WHY HAVE A BACK FROM THE BRINK RESOLUTION?

  • A Nuclear War Would Have Devastating Humanitarian and Environmental Consequences

  • The Risk of Nuclear War Is Increasing

  • We Are On the Brink of a New Nuclear Arms Race

  • Nuclear Weapons are Expensive

  • The “Back” from the Brink Campaign Endorses the UN Ban on Nuclear Weapons

  • Other US Cities Making Nuclear Free Contracts and Investments

A Nuclear War Would Have Devastating Humanitarian and Environmental Consequences

We know from the Hiroshima and Nagasaki bombings that a single small nuclear weapon detonation over a large city would result in a huge loss of human life as well as casualties that would overwhelm all available medical resources.

But perhaps more serious and long lasting is the climate disruption that could result from the use of nuclear weapons. Recent computer climate models have shown that a limited nuclear war using less than 0.03% of the world’s nuclear arsenal could lead to the immediate deaths of 20 billion. It could also result in global cooling lasting 10 years with resultant crop failures and the starvation of 2 billion people.

 
B-61_bomb_rack - dod.jpg

The Risk of Nuclear War Is Increasing

There are nearly 15,000 nuclear weapons worldwide. The risk of accidental or intentional use of nuclear bombs has increased due to the spread of these weapons to 7 states besides US and Russia. There have been numerous instances of accidents leading to near-detonation and miscommunications leading to near-war. Terrorist groups have repeatedly tried to procure nuclear weapons and cyber-terrorism is on the rise.

Increased geopolitical conflicts between nuclear states such as the North Korea and the US over North Korea’s nuclear weapons program and the India-Pakistan conflict over water rights further increase the risk of their use.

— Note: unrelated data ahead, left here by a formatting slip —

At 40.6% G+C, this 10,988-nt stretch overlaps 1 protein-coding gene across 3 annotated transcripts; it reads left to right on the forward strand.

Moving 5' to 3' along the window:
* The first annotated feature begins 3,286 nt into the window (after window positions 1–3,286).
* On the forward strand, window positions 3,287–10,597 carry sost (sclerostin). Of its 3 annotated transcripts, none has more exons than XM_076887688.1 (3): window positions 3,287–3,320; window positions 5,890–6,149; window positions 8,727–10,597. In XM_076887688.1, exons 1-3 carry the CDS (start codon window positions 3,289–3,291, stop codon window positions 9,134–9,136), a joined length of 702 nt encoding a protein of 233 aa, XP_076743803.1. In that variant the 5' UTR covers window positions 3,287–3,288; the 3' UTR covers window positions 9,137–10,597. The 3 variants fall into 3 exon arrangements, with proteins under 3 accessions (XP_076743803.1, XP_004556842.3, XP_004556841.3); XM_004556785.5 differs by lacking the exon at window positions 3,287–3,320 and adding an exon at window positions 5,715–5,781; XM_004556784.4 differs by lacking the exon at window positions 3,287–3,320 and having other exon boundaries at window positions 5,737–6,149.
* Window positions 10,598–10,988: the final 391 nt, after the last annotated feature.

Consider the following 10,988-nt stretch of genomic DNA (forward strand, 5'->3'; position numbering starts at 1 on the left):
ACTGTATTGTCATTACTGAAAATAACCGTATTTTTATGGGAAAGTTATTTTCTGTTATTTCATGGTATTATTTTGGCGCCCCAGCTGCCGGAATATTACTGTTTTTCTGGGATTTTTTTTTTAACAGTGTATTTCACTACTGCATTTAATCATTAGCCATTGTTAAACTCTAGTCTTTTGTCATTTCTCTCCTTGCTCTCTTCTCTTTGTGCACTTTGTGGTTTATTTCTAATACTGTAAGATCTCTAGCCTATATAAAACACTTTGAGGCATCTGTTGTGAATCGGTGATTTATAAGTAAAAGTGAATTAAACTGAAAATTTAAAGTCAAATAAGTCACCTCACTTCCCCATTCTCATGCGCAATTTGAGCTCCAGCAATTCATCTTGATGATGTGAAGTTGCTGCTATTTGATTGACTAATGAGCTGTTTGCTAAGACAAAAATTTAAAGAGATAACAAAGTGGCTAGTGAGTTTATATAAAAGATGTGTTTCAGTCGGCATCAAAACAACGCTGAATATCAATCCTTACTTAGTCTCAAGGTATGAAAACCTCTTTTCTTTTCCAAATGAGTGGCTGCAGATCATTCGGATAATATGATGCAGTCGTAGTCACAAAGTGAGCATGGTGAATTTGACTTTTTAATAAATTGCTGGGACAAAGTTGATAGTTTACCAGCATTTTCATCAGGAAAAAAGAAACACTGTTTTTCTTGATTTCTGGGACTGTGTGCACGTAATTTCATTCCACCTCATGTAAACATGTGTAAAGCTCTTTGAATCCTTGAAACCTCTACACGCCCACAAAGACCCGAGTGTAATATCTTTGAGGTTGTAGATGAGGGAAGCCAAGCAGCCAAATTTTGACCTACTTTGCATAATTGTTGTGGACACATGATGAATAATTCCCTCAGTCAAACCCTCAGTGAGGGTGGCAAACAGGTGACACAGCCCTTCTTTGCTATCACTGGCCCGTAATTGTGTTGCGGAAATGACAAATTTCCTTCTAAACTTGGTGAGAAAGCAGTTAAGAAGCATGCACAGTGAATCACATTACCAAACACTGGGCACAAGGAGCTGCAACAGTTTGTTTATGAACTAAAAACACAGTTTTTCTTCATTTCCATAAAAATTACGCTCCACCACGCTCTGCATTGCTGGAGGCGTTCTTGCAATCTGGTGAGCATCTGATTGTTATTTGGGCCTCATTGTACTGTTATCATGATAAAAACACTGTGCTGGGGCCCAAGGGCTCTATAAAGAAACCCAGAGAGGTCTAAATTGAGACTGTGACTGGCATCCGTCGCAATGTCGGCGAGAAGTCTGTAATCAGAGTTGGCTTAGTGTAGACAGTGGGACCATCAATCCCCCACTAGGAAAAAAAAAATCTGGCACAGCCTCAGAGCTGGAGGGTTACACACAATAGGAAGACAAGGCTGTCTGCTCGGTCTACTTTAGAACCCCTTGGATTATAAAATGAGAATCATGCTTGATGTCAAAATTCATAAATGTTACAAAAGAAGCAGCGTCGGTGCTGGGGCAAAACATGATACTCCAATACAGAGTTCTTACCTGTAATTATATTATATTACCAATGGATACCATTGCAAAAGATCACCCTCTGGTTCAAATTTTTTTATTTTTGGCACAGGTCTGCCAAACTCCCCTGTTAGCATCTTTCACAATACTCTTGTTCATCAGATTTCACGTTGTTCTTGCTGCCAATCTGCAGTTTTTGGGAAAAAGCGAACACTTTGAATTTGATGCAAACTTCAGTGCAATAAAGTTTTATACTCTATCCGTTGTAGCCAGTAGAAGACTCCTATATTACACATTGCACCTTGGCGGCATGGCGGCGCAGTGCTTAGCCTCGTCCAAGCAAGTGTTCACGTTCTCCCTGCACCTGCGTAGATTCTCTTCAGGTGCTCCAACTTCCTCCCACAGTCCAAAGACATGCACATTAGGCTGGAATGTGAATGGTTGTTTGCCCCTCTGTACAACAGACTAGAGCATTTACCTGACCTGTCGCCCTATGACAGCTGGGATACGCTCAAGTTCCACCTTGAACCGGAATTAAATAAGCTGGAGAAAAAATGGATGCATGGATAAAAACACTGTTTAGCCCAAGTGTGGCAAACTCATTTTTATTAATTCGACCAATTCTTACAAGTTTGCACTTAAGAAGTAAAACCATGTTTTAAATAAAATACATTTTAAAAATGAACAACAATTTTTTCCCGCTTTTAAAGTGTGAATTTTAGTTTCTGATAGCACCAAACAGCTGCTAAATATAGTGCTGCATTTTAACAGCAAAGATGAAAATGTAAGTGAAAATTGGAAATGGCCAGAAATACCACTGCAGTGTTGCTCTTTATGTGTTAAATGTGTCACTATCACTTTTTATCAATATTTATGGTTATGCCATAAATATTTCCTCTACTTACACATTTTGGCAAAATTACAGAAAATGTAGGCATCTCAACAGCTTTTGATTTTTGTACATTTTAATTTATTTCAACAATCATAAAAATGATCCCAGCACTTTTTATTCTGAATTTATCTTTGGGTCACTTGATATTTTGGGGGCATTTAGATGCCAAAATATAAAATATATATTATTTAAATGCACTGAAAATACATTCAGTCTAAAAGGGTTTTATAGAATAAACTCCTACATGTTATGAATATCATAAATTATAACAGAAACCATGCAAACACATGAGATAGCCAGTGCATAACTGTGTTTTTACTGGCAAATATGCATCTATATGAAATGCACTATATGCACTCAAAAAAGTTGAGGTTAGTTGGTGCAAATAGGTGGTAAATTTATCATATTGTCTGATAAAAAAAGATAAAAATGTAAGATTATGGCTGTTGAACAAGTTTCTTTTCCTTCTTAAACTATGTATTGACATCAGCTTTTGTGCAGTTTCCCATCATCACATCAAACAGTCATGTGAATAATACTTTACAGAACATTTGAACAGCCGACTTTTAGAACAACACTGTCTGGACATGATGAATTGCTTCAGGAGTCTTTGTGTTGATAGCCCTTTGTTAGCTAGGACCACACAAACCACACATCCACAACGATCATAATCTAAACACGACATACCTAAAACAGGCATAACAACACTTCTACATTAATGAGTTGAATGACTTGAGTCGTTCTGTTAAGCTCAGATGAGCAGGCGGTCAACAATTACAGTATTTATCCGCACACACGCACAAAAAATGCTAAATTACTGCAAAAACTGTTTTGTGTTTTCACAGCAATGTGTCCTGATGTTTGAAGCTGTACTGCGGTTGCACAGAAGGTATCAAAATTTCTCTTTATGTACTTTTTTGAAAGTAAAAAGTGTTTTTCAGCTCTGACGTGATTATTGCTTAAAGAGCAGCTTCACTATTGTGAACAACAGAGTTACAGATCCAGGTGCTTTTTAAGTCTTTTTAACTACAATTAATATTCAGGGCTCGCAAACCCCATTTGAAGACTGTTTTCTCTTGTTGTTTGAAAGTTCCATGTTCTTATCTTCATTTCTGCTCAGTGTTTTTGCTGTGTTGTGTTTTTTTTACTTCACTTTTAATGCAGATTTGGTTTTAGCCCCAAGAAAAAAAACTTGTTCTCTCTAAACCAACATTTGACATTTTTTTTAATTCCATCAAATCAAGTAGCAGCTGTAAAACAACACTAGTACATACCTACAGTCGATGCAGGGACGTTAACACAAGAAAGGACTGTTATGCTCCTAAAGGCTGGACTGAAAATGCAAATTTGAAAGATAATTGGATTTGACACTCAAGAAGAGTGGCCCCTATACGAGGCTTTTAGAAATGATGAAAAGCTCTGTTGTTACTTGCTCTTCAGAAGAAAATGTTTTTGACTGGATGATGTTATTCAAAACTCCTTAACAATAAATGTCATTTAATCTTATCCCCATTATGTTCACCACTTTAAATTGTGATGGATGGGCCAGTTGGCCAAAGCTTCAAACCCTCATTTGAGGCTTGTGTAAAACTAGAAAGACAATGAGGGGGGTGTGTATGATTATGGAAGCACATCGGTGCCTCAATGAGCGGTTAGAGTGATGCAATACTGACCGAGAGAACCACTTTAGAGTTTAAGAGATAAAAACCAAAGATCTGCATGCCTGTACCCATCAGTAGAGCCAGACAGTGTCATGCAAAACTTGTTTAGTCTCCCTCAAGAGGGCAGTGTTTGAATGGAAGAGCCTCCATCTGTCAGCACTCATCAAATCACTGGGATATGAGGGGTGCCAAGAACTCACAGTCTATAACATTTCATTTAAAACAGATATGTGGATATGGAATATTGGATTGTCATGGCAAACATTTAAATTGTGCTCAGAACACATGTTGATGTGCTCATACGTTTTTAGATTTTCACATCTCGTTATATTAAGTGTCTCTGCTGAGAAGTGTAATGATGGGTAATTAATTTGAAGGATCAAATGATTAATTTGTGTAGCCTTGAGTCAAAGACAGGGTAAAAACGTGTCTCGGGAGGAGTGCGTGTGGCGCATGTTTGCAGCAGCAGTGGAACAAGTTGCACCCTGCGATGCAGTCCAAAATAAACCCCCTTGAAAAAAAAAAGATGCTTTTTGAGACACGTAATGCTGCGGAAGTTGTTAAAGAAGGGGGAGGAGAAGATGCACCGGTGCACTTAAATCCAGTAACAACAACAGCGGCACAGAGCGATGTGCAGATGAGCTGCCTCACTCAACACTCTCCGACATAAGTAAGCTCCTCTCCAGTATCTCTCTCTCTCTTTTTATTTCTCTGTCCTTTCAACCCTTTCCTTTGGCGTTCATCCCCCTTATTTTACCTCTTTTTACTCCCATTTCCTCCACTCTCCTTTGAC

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Photo illustration:  Yahoo News ; photos: AP (2), Universal History Archive/UIG via Getty Images, Russian Defense Ministry Press Service

Photo illustration: Yahoo News; photos: AP (2), Universal History Archive/UIG via Getty Images, Russian Defense Ministry Press Service

We Are On the Brink of a New Nuclear Arms Race

In October of 2018, President Trump announced he would pull out of the Intermediate - range Nuclear Forces (INF) Treaty negotiated by President Reagan and Premier Gorbachev in 1987. This treaty led to steep reductions in intermediate range nuclear weapons and set the stage for reductions in long range weapons. The world nuclear arsenal of 15,000 today is one fourth of what it was in 1987.

Pulling out of the INF Treaty would threaten the New Start Treaty of 2010, which has led to further reductions in US and Russian long range nuclear forces. We would be on the road to a new, increasingly dangerous nuclear arms race.

 

Nuclear Weapons are Expensive

2017 Madison, Wisconsin Nuclear Weapons Tax Expenditure Maintenance = $54 million.

2017 Wisconsin Nuclear Weapons Tax Expenditure Maintenance = $1 billion